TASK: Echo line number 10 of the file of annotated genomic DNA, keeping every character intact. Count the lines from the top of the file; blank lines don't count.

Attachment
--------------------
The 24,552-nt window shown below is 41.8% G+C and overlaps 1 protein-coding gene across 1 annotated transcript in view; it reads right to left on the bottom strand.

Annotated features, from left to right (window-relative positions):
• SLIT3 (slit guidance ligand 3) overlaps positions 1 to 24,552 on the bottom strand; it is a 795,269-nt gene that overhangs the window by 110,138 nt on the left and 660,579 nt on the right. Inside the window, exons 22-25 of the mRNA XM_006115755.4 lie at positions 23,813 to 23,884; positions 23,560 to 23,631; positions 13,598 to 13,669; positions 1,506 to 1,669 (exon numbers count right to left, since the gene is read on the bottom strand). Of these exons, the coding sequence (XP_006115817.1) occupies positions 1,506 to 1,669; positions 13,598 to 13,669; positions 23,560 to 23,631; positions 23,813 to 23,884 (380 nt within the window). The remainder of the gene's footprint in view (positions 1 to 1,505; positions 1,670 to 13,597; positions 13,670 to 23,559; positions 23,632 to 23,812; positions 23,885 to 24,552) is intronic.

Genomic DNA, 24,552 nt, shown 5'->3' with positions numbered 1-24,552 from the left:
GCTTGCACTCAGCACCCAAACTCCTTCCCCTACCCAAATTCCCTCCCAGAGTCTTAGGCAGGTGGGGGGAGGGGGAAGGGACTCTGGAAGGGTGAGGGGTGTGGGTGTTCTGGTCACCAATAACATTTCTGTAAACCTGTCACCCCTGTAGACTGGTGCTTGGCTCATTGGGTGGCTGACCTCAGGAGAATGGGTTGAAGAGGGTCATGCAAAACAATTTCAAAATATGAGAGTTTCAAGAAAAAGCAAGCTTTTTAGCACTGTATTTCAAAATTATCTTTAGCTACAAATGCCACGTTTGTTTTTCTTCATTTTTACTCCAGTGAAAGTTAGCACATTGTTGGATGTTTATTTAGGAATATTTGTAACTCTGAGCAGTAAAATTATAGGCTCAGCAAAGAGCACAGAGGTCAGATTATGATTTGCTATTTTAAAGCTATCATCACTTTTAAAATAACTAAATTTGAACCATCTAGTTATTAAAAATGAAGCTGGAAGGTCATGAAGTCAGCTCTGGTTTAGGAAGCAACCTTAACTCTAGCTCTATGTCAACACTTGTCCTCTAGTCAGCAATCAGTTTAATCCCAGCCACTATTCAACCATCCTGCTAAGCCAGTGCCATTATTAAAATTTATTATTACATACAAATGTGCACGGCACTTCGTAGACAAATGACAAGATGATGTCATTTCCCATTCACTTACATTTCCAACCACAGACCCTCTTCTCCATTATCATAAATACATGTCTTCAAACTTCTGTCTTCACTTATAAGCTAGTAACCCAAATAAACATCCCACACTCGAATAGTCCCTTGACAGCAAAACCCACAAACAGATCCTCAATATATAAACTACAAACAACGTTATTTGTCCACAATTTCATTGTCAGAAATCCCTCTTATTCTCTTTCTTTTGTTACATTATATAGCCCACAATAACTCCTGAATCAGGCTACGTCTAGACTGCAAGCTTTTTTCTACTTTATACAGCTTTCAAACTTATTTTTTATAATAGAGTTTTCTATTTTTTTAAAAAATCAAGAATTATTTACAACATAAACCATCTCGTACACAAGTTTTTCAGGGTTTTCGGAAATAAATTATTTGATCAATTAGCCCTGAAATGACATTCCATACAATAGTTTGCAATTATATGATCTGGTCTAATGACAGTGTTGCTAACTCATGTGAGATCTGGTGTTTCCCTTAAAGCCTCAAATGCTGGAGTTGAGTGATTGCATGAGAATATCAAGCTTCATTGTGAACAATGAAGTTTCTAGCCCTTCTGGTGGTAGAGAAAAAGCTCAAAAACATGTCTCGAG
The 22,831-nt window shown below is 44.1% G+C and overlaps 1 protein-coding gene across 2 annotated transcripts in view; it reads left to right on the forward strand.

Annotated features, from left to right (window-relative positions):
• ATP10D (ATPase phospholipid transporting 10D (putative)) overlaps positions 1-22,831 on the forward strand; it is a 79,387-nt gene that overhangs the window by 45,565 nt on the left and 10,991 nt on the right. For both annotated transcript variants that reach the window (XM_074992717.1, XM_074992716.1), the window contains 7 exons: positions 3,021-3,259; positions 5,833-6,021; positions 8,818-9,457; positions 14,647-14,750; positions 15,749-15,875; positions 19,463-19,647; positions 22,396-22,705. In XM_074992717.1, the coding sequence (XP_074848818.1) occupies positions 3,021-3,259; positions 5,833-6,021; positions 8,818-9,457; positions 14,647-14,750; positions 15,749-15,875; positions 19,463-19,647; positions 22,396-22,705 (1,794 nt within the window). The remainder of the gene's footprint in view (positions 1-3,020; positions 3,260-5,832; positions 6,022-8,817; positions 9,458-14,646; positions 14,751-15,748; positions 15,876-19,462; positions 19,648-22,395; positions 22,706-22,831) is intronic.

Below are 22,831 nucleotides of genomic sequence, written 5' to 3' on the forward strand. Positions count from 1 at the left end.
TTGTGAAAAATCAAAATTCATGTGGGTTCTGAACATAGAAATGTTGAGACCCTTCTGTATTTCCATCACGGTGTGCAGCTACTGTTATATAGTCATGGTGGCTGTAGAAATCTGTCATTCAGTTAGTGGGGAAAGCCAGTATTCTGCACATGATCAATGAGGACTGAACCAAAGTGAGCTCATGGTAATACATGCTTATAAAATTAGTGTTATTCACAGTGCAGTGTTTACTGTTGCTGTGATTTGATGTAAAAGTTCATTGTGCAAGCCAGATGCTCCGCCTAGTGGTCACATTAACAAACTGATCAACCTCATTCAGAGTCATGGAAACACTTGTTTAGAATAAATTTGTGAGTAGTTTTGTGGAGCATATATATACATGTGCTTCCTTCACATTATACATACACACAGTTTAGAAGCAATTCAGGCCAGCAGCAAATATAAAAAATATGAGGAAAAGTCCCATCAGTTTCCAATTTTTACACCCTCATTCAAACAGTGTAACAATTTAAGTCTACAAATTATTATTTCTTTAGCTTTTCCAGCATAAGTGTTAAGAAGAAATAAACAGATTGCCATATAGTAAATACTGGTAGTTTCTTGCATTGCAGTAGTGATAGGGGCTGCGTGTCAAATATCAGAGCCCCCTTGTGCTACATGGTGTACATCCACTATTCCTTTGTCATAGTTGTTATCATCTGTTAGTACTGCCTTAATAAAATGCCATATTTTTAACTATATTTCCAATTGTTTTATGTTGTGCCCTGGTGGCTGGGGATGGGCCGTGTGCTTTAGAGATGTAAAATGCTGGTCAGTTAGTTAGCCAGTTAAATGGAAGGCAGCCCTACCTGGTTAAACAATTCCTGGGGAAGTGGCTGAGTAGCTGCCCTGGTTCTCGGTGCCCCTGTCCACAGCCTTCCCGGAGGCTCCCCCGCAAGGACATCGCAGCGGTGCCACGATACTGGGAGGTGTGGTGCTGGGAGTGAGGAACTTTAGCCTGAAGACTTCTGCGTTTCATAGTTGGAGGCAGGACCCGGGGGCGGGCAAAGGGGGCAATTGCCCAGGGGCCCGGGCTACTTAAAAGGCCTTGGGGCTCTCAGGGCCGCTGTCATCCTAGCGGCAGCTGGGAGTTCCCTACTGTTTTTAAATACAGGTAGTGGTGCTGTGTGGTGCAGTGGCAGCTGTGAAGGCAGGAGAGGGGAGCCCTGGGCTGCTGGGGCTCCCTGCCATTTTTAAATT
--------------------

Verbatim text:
TTGTGAAAAATCAAAATTCATGTGGGTTCTGAACATAGAAATGTTGAGACCCTTCTGTATTTCCATCACGGTGTGCAGCTACTGTTATATAGTCATGGTGGCTGTAGAAATCTGTCATTCAGTTAGTGGGGAAAGCCAGTATTCTGCACATGATCAATGAGGACTGAACCAAAGTGAGCTCATGGTAATACATGCTTATAAAATTAGTGTTATTCACAGTGCAGTGTTTACTGTTGCTGTGATTTGATGTAAAAGTTCATTGTGCAAGCCAGATGCTCCGCCTAGTGGTCACATTAACAAACTGATCAACCTCATTCAGAGTCATGGAAACACTTGTTTAGAATAAATTTGTGAGTAGTTTTGTGGAGCATATATATACATGTGCTTCCTTCACATTATACATACACACAGTTTAGAAGCAATTCAGGCCAGCAGCAAATATAAAAAATATGAGGAAAAGTCCCATCAGTTTCCAATTTTTACACCCTCATTCAAACAGTGTAACAATTTAAGTCTACAAATTATTATTTCTTTAGCTTTTCCAGCATAAGTGTTAAGAAGAAATAAACAGATTGCCATATAGTAAATACTGGTAGTTTCTTGCATTGCAGTAGTGATAGGGGCTGCGTGTCAAATATCAGAGCCCCCTTGTGCTACATGGTGTACATCCACTATTCCTTTGTCATAGTTGTTATCATCTGTTAGTACTGCCTTAATAAAATGCCATATTTTTAACTATATTTCCAATTGTTTTATGTTGTGCCCTGGTGGCTGGGGATGGGCCGTGTGCTTTAGAGATGTAAAATGCTGGTCAGTTAGTTAGCCAGTTAAATGGAAGGCAGCCCTACCTGGTTAAACAATTCCTGGGGAAGTGGCTGAGTAGCTGCCCTGGTTCTCGGTGCCCCTGTCCACAGCCTTCCCGGAGGCTCCCCCGCAAGGACATCGCAGCGGTGCCACGATACTGGGAGGTGTGGTGCTGGGAGTGAGGAACTTTAGCCTGAAGACTTCTGCGTTTCATAGTTGGAGGCAGGACCCGGGGGCGGGCAAAGGGGGCAATTGCCCAGGGGCCCGGGCTACTTAAAAGGCCTTGGGGCTCTCAGGGCCGCTGTCATCCTAGCGGCAGCTGGGAGTTCCCTACTGTTTTTAAATACAGGTAGTGGTGCTGTGTGGTGCAGTGGCAGCTGTGAAGGCAGGAGAGGGGAGCCCTGGGCTGCTGGGGCTCCCTGCCATTTTTAAATT